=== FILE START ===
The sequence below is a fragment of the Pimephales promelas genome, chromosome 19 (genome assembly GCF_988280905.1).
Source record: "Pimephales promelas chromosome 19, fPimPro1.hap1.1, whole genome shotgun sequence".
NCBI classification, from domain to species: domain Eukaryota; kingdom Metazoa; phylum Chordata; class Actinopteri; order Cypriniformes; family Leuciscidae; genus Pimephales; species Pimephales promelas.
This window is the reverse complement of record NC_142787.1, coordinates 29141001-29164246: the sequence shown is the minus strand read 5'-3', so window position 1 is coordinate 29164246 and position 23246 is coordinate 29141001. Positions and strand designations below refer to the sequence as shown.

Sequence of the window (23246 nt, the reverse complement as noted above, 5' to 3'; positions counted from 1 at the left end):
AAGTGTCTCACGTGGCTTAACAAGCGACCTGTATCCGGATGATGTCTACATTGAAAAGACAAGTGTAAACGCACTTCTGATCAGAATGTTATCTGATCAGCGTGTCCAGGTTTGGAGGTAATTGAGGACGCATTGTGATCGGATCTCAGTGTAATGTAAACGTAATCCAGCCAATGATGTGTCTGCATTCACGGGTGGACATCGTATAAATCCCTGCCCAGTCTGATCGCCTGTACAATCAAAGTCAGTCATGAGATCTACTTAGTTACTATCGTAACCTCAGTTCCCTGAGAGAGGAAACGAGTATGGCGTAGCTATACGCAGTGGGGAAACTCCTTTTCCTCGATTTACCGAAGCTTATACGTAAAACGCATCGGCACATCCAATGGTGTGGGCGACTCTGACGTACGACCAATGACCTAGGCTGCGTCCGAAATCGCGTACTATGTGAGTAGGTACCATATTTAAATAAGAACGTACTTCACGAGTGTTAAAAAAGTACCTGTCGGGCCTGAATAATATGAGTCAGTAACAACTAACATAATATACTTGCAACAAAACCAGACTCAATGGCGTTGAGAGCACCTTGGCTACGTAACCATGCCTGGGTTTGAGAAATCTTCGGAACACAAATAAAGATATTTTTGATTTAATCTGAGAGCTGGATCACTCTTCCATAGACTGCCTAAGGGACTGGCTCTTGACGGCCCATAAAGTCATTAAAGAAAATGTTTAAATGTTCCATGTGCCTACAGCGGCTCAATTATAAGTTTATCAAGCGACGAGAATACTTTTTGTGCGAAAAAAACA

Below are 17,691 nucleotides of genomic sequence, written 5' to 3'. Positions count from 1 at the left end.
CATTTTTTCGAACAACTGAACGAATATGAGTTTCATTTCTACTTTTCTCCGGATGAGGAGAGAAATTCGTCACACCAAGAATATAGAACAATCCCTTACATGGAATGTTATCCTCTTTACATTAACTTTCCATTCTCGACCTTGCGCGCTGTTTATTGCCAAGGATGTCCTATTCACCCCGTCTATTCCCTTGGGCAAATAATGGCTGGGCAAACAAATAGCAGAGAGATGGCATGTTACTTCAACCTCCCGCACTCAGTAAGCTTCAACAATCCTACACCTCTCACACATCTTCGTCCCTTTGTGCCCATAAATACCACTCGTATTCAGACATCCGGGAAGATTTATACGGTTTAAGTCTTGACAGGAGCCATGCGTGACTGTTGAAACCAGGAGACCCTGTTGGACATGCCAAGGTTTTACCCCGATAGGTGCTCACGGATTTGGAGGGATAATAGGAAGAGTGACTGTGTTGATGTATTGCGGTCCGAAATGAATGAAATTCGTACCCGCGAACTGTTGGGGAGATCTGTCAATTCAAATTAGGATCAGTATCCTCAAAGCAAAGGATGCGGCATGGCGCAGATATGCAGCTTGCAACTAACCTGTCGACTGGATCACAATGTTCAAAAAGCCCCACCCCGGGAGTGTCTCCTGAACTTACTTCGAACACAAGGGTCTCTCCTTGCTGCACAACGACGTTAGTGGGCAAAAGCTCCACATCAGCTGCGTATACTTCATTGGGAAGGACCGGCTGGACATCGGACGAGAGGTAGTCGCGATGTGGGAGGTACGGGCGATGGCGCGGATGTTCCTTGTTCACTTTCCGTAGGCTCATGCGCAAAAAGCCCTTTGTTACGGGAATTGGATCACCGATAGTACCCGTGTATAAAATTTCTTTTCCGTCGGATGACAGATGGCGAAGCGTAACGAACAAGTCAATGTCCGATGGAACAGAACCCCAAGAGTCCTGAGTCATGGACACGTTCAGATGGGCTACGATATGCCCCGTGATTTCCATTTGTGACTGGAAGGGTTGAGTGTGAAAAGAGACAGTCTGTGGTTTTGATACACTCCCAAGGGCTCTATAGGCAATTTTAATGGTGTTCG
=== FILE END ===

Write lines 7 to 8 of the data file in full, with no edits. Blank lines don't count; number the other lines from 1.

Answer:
Below are 17,691 nucleotides of genomic sequence, written 5' to 3'. Positions count from 1 at the left end.
CATTTTTTCGAACAACTGAACGAATATGAGTTTCATTTCTACTTTTCTCCGGATGAGGAGAGAAATTCGTCACACCAAGAATATAGAACAATCCCTTACATGGAATGTTATCCTCTTTACATTAACTTTCCATTCTCGACCTTGCGCGCTGTTTATTGCCAAGGATGTCCTATTCACCCCGTCTATTCCCTTGGGCAAATAATGGCTGGGCAAACAAATAGCAGAGAGATGGCATGTTACTTCAACCTCCCGCACTCAGTAAGCTTCAACAATCCTACACCTCTCACACATCTTCGTCCCTTTGTGCCCATAAATACCACTCGTATTCAGACATCCGGGAAGATTTATACGGTTTAAGTCTTGACAGGAGCCATGCGTGACTGTTGAAACCAGGAGACCCTGTTGGACATGCCAAGGTTTTACCCCGATAGGTGCTCACGGATTTGGAGGGATAATAGGAAGAGTGACTGTGTTGATGTATTGCGGTCCGAAATGAATGAAATTCGTACCCGCGAACTGTTGGGGAGATCTGTCAATTCAAATTAGGATCAGTATCCTCAAAGCAAAGGATGCGGCATGGCGCAGATATGCAGCTTGCAACTAACCTGTCGACTGGATCACAATGTTCAAAAAGCCCCACCCCGGGAGTGTCTCCTGAACTTACTTCGAACACAAGGGTCTCTCCTTGCTGCACAACGACGTTAGTGGGCAAAAGCTCCACATCAGCTGCGTATACTTCATTGGGAAGGACCGGCTGGACATCGGACGAGAGGTAGTCGCGATGTGGGAGGTACGGGCGATGGCGCGGATGTTCCTTGTTCACTTTCCGTAGGCTCATGCGCAAAAAGCCCTTTGTTACGGGAATTGGATCACCGATAGTACCCGTGTATAAAATTTCTTTTCCGTCGGATGACAGATGGCGAAGCGTAACGAACAAGTCAATGTCCGATGGAACAGAACCCCAAGAGTCCTGAGTCATGGACACGTTCAGATGGGCTACGATATGCCCCGTGATTTCCATTTGTGACTGGAAGGGTTGAGTGTGAAAAGAGACAGTCTGTGGTTTTGATACACTCCCAAGGGCTCTATAGGCAATTTTAATGGTGTTCG